To MRS. HENRY NELSON COLERIDGE, No. 10 Chester Place, Regent's Park, London.
Nab. May 18th, 1874.
Excuse me, I am the last man in the world that ought to be fidgety about not receiving of letters, and I am justly enough punished for my own frequent delinquencies in that line, but I really am uneasy about my last containing the papers about the income Tax. That you have received it, I know from Mrs. Richardson's letter. Perhaps there is some trouble or delay, I did not anticipate--I hope you are not ill. If it is not right, you would have informed me before now.
I have nothing more hopeful to relate of Dora. She is sometimes easy, and sometimes in considerable pain-- suffers most at night. She has been at her own request, fully informed of her state, and is not only resign'd but happy. Her parents bear up like Christians, but are quite absorb'd by their sorrow. I have not seen them--(excepting Mr. Words- worth on the road, as I told you before). I would gladly go, if I could be of any use or comfort, but the Doctor advises me not. They wish to see no one. If they should wish to speak to me, they will probably send for me. Poor William was over from Carlisle a day or two ago, to take leave. John was at Rydal lately and administered the sacrament to his sister, a trying duty which he well supported. From what I gather, I anticipate it will not be long be very long. God's will be done--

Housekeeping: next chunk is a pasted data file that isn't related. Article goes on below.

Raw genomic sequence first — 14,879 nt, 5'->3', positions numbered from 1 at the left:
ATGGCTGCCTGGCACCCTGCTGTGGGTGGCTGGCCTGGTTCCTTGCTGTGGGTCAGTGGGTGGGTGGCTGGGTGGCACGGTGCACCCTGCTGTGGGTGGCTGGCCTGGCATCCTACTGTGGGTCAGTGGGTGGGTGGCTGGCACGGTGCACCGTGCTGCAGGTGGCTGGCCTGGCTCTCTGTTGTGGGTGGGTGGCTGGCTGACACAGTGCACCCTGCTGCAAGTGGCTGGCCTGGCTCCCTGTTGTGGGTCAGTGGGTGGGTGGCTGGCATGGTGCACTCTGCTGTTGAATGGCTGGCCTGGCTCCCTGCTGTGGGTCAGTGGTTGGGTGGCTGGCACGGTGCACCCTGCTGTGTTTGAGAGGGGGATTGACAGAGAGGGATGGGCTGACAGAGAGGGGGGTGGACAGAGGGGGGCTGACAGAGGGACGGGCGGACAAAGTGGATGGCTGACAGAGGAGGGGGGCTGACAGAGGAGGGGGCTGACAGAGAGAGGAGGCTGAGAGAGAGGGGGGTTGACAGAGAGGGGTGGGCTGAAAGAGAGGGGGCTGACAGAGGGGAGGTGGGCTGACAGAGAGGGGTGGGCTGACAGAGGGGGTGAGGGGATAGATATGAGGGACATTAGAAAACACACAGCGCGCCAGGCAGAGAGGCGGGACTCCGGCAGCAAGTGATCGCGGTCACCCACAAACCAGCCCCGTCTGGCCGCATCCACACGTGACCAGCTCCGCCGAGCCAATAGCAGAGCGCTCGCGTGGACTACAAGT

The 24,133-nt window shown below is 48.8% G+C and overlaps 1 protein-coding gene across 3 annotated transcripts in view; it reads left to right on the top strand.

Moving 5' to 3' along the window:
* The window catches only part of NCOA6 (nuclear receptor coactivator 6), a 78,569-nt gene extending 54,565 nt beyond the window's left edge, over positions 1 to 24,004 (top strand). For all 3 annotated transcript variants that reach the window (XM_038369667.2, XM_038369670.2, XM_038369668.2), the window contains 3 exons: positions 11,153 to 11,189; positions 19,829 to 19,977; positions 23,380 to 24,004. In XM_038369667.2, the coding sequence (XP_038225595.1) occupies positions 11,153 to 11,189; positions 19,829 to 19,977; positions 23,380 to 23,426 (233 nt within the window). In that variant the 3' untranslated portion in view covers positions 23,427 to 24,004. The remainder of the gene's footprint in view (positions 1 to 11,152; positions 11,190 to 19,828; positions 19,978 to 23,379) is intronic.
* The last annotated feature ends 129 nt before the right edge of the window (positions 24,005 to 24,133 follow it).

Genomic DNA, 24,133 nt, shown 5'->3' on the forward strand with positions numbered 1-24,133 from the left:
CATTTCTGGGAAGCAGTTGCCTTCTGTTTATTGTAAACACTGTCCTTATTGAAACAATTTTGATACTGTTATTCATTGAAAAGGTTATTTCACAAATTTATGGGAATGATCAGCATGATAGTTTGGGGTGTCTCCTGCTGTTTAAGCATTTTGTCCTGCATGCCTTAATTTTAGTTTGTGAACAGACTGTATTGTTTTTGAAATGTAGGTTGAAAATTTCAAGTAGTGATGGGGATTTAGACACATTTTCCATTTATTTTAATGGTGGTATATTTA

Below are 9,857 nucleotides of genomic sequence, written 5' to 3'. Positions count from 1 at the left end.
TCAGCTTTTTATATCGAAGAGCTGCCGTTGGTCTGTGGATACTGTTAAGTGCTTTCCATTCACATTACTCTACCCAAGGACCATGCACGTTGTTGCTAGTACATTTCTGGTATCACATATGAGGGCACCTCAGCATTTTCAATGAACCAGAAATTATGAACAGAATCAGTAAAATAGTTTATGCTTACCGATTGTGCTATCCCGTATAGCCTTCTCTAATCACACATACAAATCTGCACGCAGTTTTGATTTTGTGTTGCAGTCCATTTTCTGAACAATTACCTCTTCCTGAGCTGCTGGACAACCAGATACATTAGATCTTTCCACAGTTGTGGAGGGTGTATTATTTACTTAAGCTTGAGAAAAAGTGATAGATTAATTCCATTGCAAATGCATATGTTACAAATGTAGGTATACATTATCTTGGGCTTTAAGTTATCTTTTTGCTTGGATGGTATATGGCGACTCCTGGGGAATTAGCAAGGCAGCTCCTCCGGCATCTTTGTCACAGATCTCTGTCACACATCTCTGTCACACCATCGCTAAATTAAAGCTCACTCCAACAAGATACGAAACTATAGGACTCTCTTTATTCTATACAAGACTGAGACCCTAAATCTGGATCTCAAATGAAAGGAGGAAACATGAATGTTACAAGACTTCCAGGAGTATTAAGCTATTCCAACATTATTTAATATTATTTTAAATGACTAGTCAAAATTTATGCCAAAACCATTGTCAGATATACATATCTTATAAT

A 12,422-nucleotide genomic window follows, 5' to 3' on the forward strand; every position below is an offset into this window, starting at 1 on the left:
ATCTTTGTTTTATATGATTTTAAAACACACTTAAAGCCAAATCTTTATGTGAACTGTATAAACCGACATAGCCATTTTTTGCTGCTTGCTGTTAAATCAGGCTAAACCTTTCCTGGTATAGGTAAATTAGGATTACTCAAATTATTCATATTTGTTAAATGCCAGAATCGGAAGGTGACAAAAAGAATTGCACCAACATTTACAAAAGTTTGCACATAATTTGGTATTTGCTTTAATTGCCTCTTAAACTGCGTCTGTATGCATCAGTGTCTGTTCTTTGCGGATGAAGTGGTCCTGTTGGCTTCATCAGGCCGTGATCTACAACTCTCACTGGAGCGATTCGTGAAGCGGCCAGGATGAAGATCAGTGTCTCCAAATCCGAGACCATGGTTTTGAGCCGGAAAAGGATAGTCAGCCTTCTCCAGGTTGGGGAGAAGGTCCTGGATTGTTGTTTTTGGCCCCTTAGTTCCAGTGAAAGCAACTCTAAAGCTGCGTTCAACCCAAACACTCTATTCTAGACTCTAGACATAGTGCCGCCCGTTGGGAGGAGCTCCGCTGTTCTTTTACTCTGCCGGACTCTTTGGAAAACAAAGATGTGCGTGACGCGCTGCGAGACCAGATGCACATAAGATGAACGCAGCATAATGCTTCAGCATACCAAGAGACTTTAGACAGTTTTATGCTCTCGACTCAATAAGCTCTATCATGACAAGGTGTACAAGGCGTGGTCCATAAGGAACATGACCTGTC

With love to Edith, I remain Dear Sister
In hope of a line
Your truly affectionate,
N. B. Mrs. Claude is returned, which is a great comfort to me.
To MRS. HENRY NELSON COLERIDGE.
Knowing that I deserved, and fully expected a sound rating for not answering your last about 'the Doctor', it will be some satisfaction, however, to you, that I did answer Mr.